Oh, come on. If someone posits a hypothesis that player X shot worse after a certain date, there are clearly facts that can test that hypothesis. Namely, how well he shot, before and after. If the facts show he did not shoot worse after a certain date, I think you can measure the value of the hypothesis, even if you can't measure the value of the player.
    I was not referring strictly to Tre’s shooting percentage, which, by the way, is a fairly crude measure to determine one’s value as a shooter.

    To truly determine value as a shooter you would have to know so much more than just percentage — such as who was guarding him on his shots, how open he was, how important the shots were, etc. — to even begin to get any sort of definitive answers. And anyway, shooting is just one aspect of what some of us were referring to in noting a decline in Tre’s play after his injury.
    Last edited by Steven43; 08-06-2019 at 10:00 PM.

  13. #53
    Quote Originally Posted by Kedsy View Post
    If Tre had missed one (1) more of his pre-injury threes, the percentages would have been virtually identical (25.0% before vs. 25.3% after). I understand one made shot comes to 12% in this math problem, but it's still just one shot. I'm not going to do any stats on this, but I'm not convinced we should expect improvement in the latter part of the season when we're playing tough teams almost every game as opposed to 40% cupcakes we play in the early season.

    As far as two-point shots, Tre shot 46 for 94 (48.9%) pre-injury and 59 for 122 (48.4%) post-injury. That comes out to half a shot different, so even closer to the same.
    IIRC, it wasn’t the offensive efficiency in the half court that declined after the injuries to Tre, Cam and Zion, it was the live ball turnovers, leading to off the charts efficiency in transition.

  14. #54
    Quote Originally Posted by SouthernDukie View Post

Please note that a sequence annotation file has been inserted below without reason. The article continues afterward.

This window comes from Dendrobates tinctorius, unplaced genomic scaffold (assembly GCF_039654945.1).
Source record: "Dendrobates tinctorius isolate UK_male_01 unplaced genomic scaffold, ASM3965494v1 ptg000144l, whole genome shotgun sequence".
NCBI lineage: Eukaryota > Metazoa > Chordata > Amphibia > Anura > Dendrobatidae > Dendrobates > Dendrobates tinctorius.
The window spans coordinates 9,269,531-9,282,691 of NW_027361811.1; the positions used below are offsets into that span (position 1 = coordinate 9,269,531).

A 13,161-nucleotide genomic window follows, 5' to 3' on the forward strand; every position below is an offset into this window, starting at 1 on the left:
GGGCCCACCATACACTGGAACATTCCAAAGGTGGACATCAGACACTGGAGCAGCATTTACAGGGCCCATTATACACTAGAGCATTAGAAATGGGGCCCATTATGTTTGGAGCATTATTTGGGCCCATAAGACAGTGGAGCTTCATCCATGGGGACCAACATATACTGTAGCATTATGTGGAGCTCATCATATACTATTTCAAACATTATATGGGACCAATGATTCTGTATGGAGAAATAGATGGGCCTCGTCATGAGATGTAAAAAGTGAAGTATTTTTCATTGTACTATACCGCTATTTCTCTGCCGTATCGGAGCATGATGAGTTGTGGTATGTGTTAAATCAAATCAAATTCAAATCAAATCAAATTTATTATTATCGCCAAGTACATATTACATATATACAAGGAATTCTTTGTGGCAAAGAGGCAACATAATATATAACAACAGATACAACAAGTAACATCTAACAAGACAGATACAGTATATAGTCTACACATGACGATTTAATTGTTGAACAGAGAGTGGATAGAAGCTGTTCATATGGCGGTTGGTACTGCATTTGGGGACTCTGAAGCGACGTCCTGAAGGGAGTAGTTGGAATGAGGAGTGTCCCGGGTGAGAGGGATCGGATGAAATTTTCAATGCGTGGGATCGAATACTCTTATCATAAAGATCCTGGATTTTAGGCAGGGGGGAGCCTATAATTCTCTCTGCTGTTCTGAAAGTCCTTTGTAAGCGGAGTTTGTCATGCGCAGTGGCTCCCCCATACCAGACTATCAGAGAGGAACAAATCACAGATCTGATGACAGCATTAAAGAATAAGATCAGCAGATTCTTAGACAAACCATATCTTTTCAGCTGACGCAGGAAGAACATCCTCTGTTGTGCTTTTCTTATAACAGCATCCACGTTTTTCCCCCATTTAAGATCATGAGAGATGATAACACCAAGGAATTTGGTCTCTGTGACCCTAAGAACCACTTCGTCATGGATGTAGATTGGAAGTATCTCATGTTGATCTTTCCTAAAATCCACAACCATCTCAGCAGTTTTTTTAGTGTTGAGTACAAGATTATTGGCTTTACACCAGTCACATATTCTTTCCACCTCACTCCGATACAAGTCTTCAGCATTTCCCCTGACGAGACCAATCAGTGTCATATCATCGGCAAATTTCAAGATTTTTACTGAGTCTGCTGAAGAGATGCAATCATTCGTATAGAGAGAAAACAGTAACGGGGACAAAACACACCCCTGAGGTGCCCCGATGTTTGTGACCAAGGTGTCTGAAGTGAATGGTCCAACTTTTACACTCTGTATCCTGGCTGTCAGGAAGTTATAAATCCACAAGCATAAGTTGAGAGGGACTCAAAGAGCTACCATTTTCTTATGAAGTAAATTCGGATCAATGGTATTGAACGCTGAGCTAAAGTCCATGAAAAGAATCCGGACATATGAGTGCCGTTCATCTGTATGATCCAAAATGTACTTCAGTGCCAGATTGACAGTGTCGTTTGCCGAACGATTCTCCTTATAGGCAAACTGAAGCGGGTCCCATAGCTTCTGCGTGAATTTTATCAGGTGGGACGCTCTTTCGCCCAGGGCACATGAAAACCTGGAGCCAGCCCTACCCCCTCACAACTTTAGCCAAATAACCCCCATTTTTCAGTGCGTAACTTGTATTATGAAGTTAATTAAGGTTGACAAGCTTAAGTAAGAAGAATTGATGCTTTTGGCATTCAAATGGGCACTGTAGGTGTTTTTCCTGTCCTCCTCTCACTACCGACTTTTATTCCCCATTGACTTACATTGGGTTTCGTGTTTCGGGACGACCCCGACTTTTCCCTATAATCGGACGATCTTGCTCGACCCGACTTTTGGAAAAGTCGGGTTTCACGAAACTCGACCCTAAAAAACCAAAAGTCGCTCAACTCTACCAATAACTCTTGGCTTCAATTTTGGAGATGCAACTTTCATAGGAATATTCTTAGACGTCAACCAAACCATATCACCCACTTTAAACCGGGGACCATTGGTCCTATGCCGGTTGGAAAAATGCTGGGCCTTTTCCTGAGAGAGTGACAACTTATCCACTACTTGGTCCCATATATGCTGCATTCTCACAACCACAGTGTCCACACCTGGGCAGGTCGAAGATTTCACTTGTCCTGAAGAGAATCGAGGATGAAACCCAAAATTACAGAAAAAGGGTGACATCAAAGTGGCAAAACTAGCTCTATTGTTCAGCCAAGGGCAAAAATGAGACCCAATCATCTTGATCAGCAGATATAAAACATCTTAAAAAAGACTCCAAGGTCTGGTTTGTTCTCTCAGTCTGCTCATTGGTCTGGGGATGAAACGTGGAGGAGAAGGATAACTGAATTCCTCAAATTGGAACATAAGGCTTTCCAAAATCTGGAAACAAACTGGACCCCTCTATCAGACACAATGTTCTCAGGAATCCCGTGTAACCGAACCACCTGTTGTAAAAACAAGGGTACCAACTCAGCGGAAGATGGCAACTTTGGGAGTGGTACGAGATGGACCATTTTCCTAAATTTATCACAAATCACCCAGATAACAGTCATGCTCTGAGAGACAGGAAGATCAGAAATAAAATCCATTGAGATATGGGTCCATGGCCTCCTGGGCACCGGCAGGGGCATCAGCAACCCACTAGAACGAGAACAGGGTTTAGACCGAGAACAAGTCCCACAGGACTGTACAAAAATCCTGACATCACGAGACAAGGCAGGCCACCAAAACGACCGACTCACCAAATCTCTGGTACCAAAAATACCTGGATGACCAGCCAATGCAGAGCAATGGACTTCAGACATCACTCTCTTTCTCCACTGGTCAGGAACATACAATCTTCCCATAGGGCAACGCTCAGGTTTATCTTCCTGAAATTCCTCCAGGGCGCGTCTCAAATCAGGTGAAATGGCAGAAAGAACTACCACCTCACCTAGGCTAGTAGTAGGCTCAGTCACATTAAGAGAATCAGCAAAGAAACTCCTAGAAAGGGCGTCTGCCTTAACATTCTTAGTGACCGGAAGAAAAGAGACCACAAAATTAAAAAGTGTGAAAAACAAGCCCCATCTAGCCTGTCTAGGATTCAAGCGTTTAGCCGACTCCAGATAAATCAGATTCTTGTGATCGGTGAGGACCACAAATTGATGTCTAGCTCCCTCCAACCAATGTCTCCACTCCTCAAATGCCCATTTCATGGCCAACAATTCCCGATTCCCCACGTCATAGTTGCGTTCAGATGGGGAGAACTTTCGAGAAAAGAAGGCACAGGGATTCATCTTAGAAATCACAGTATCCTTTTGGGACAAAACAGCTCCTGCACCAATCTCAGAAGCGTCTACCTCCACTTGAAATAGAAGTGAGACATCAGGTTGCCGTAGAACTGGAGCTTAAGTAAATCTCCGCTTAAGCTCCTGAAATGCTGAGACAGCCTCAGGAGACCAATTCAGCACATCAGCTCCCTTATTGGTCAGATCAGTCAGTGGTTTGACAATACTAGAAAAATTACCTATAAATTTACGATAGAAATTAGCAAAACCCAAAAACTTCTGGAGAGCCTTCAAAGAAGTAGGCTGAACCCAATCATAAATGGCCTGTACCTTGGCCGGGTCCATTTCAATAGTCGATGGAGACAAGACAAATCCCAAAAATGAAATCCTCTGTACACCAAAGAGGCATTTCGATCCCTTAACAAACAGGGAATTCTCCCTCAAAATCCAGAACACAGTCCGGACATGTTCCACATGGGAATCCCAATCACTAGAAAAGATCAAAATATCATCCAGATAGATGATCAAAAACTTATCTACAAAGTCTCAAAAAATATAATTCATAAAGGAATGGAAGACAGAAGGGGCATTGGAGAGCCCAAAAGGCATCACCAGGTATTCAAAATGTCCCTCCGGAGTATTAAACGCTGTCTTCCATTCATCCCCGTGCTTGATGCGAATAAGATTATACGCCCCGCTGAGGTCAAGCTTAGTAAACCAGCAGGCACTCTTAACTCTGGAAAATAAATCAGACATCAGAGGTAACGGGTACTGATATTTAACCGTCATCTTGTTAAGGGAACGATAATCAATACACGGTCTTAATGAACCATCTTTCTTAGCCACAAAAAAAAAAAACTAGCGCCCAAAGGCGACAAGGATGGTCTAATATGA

If you think he was just as strong and effective as a shooter after the injury (using stats alone), so be it. Variety is the spice of life.
    I wasn't using stats alone. As I said in an earlier post, my eyes disagreed with yours so I checked the stats, which didn't show any significant difference. Has nothing to do with variety, spice, or anything else.

    Quote Originally Posted by cato View Post
    IIRC, it wasn’t the offensive efficiency in the half court that declined after the injuries to Tre, Cam and Zion, it was the live ball turnovers, leading to off the charts efficiency in transition.
    Yeah, the thing is that there's no way to tell how much (if any) of the difference in turnovers (or any other stat) was due to the injuries, vs. how much was due to the fact that we played a much tougher schedule in the last 22 games than we did in the first 16 games. You all are assuming without evidence that it was about the injuries, but to my mind it's more likely to be about the other.

  15. #55
    Quote Originally Posted by Kedsy View Post

    Yeah, the thing is that there's no way to tell how much (if any) of the difference in turnovers (or any other stat) was due to the injuries, vs. how much was due to the fact that we played a much tougher schedule in the last 22 games than we did in the first 16 games. You all are assuming without evidence that it was about the injuries, but to my mind it's more likely to be about the other.

    It does not sound like we are arguing about evidence, but about interpretation of why it was that Duke stopped turning teams over and scoring in transition. Are you saying it had nothing to do with injuries?
    Carolina delenda est

  16. #56
    Quote Originally Posted by cato View Post
    IIRC, it wasn’t the offensive efficiency in the half court that declined after the injuries to Tre, Cam and Zion, it was the live ball turnovers, leading to off the charts efficiency in transition.